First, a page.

Scroll To Top
World

Wrestling Ally's Catholic College Talk

Wrestling Ally's Catholic College Talk

Hudsontaylor_0

Hudson Taylor, former championship college wrestler and outspoken straight ally, spoke to students in the controversial same-sex marriage course being offered at Seton Hall University, a Catholic college in New Jersey.

The first of its kind to be offered at the Catholic institution in South Orange, "The Politics of Gay Marriage" undergraduate course drew widespread attention last spring when Newark archbishop John J. Myers, chairman of the university's board of trustees and president of the board of regents, urged the regents to reconsider the course because he believed it ran contrary to Catholic teachings. Taylor, now an assistant wrestling coach at Columbia University, said he heard about the uproar and reached out to W. King Mott, the associate professor of political science teaching the course, to offer his time as a guest speaker.

"We talked about where I came from, how I got to where I am today, and how we can encourage and promote the unlikely allies to be not only allies but advocates, real advocates," said Taylor after the talk on Tuesday. The university closed the class to press, and a school spokesman did not return a request for comment asking why.

As a wrestler at the University of Maryland, where he won the 197-pound class at the Atlantic Coast Conference wrestling championships in March, Taylor attracted notice for speaking out for gay rights and wearing a Human Rights Campaign sticker on his headgear. While coaching and applying to law schools this year, he is using his free time to shop a proposal for a book, The Athlete Ally: Empowering a New Era of Leadership and Inclusion in Sports, and to launch a nonprofit dedicated to increasing inclusion and safety for young LGBT athletes in sports. He and his fiancee, Lia Alexandra Mandaglio, a law student in Washington, D.C., recently posed for the No H8 campaign.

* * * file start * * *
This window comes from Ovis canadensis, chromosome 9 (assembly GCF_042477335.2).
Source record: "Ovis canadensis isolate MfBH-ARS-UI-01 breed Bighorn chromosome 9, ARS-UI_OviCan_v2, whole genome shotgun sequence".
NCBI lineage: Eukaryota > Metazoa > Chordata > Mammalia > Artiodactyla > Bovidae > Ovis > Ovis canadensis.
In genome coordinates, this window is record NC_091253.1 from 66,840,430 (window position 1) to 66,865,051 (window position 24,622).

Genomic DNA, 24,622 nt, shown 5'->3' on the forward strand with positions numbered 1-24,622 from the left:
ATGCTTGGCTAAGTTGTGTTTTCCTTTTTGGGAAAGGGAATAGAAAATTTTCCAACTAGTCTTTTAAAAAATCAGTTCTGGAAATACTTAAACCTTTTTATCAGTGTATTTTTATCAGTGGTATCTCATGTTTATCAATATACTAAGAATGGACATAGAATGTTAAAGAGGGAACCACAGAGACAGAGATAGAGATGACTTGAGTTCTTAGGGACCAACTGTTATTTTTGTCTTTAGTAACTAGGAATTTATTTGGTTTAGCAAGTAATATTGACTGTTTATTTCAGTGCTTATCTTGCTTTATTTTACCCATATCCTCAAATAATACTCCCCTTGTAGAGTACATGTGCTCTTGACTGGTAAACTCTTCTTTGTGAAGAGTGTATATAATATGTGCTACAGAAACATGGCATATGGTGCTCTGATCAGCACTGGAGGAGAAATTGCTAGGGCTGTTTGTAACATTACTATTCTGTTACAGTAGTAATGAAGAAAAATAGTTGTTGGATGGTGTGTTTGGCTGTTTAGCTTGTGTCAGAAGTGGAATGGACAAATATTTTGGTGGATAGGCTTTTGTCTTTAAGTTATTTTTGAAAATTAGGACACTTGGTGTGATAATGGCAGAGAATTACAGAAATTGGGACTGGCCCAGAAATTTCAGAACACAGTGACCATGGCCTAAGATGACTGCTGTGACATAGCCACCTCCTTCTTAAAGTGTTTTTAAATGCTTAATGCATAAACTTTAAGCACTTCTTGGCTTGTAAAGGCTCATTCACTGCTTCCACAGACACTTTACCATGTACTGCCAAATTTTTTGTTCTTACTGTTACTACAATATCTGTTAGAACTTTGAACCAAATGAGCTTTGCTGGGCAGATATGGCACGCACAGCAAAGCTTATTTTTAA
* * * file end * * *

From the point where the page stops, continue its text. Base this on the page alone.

"I'm trying to put together some resources to empower a new era of leadership in sports geared around the idea of equality and inclusion," he said, "because I really think it's the straight allies who are going to make the most impact, especially when it comes to bullying. A lot of the kids in high school and middle school who have the most social capital are the athletes."

His next speaking engagement is scheduled for November 10 at Rutgers University in Newark, part of the state university system where, on the New Brunswick campus, two students face charges for invading the privacy of freshman Tyler Clementi, who committed suicide last month after video of him in an encounter with another man was broadcast on the Internet. Taylor said the talk was scheduled before the tragedy.

Gay students at Seton Hall, located about 30 miles north of Rutgers and 15 miles west of New York City, said allies play an especially important role on the campus, where gays exhibit low visibility but generally find a safe, although perhaps not encouraging, climate, making the archbishop's objections something of an exception to their everyday experience.

"The gay community is very quiet," said David Reyes, a junior diplomacy major and former resident adviser. "It's not oppressive, but you need someone to help you come out."

Despite their faint voice, the students report a significant constituency of allies among other students, faculty and staff members, even if Catholic teaching prohibits them from crossing the line into full-throated gay rights advocacy.